By Donald G. McNeil Jr. The New York Times
Published: June 16, 2006

Confirmation of the 38th death from avian flu in Indonesia has indicated that the situation in the country is continuing to worsen.

Indonesia is now in second place after Vietnam, which has had 42 deaths, but none this year, while Indonesia's caseload is climbing rapidly and includes many family clusters.

In another development, the Indonesian Health Ministry said Friday that a 14-year-old boy had died Wednesday in Jakarta.

A spokesman said local tests indicated he was infected with the H5N1 strain of the virus but that an international laboratory would confirm the diagnosis.

If the case is confirmed, it would raise Indonesia's death toll to 39.

The World Bank said Monday that the country was mounting a disorganized and underfinanced response to the flu.

On Tuesday, the World Animal Health Organization said Indonesia was no longer even counting most poultry outbreaks; in the last year, it has officially reported the deaths of only 800 chickens, while there have been news reports of the deaths of thousands of birds from 29 of the country's 33 provinces.

Indonesia has an estimated 1.3 billion chickens spread across 18,000 islands.

On June 12, The Jakarta Post quoted several local health experts as saying that the government was not disclosing how widespread the disease was or how many times human-to-human transmission might have occurred.

And last week, Indonesia's health minister, Siti Fadilah Supari, said she was "running out of ideas for how to make the public aware" of the threat and get them to kill sick chickens instead of eating them.

The Indonesian Health Ministry said Thursday that the June 1 death of a 7- year-old girl in Banten Province was the country's 38th from avian flu. The girl's 10-year-old brother died May 29, but he was buried before specimens were taken, so he was not included in the count. Chickens in the family's household had died earlier.

According to wire service reports quoting health officials, the 7-year-old had tested negative for avian flu in nose and throat swabs taken when she was alive, but then tested positive when lung tissue was taken after her death.

Nose and throat swabs - the routine way of diagnosing regular flu - may give false negatives because the bird flu virus attaches to cells deep in the lungs, not to the upper respiratory tract.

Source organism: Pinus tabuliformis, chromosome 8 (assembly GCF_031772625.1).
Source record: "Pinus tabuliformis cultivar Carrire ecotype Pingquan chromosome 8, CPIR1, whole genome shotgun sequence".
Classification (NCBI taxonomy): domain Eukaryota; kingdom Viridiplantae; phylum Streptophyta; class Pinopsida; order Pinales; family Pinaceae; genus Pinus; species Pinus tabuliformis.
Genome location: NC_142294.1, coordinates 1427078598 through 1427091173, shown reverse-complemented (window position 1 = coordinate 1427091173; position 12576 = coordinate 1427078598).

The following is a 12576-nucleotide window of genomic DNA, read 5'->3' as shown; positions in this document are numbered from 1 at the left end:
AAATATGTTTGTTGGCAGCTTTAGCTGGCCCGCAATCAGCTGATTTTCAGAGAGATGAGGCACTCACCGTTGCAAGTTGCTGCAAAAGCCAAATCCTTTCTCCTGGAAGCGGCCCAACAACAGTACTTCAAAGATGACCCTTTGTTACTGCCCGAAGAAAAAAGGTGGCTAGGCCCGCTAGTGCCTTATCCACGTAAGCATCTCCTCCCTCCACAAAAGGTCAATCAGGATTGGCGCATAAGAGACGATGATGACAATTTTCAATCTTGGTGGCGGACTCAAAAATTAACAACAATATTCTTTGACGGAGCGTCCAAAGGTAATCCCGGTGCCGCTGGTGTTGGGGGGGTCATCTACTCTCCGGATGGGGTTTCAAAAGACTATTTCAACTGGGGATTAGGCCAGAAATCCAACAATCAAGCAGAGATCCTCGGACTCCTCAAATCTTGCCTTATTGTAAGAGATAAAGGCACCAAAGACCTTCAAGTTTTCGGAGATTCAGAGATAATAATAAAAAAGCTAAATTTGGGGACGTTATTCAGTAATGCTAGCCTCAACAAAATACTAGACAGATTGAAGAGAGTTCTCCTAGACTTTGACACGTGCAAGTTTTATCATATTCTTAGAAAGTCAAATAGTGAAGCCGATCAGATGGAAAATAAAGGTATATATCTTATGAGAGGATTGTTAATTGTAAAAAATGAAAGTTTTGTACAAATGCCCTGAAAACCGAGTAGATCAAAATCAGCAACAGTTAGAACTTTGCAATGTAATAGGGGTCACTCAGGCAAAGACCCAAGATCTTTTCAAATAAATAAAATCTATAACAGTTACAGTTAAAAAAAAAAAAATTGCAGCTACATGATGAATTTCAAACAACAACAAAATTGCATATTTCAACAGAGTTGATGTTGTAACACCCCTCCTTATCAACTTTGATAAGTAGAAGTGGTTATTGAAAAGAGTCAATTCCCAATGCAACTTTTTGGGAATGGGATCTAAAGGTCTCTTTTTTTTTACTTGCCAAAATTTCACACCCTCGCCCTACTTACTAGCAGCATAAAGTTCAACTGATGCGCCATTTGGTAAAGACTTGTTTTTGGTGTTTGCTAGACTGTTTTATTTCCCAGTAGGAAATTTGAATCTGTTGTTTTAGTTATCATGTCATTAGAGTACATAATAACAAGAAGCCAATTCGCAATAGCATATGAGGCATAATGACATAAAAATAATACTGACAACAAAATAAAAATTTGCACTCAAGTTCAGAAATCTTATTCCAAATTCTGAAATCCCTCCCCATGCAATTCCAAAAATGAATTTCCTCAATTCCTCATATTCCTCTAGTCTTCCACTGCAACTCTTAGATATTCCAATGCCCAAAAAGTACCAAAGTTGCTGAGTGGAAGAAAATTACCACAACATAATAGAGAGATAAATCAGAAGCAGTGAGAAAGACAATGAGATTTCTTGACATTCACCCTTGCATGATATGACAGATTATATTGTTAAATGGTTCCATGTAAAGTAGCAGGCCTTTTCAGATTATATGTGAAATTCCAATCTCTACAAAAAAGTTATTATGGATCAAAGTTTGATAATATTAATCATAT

Henry Niman, a biochemist who has questioned many of the health organization's official counts, argued that flu cases were underestimated because of that error and because blood tests could also produce false negatives if the blood was drawn too early.

Victims can die before that happens, and the outbreak in Indonesia has a very high death rate: Of the 50 known cases, 38 have died.

An Indonesian newspaper, The Tempo, reported Thursday that one of its reporters who covered the extermination of infected poultry and the funeral of a flu victim near Jakarta had been hospitalized with flu symptoms; the newspaper did not report any test results.

Recently, there have been several reports of Indonesian nurses falling sick after tending to avian flu victims, which could indicate that the virus was spreading more easily between humans.

On June 6, the World Health Organization reported that tests on four such nurses had "convincingly" ruled out avian flu and indicated that one had a seasonal flu instead. Niman said that convincing evidence could be obtained only from blood tests in the near future.

Dick Thompson, a World Health Organization spokesman who recently returned from Indonesia, said he did not know how the nurses were tested, but that he thought the Indonesian health authorities "are really on top of the human cases, investigating them aggressively," even as animal cases were spiraling out of control.

Hong Kong bans poultry

A man in southern China was in critical condition after contracting the H5N1 strain of bird flu, the government said, as neighboring Hong Kong on Friday halted imports of live poultry from the mainland, The Associated Press reported from Beijing.

The 31-year-old truck driver from the city of Shenzhen tested positive June 9 for the H5N1 bird flu virus at the Shenzhen Center for Diseases Control, the official Xinhua news agency said.

http://www.iht.com/articles/2006/06/16/news/flu.php
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Peter Kay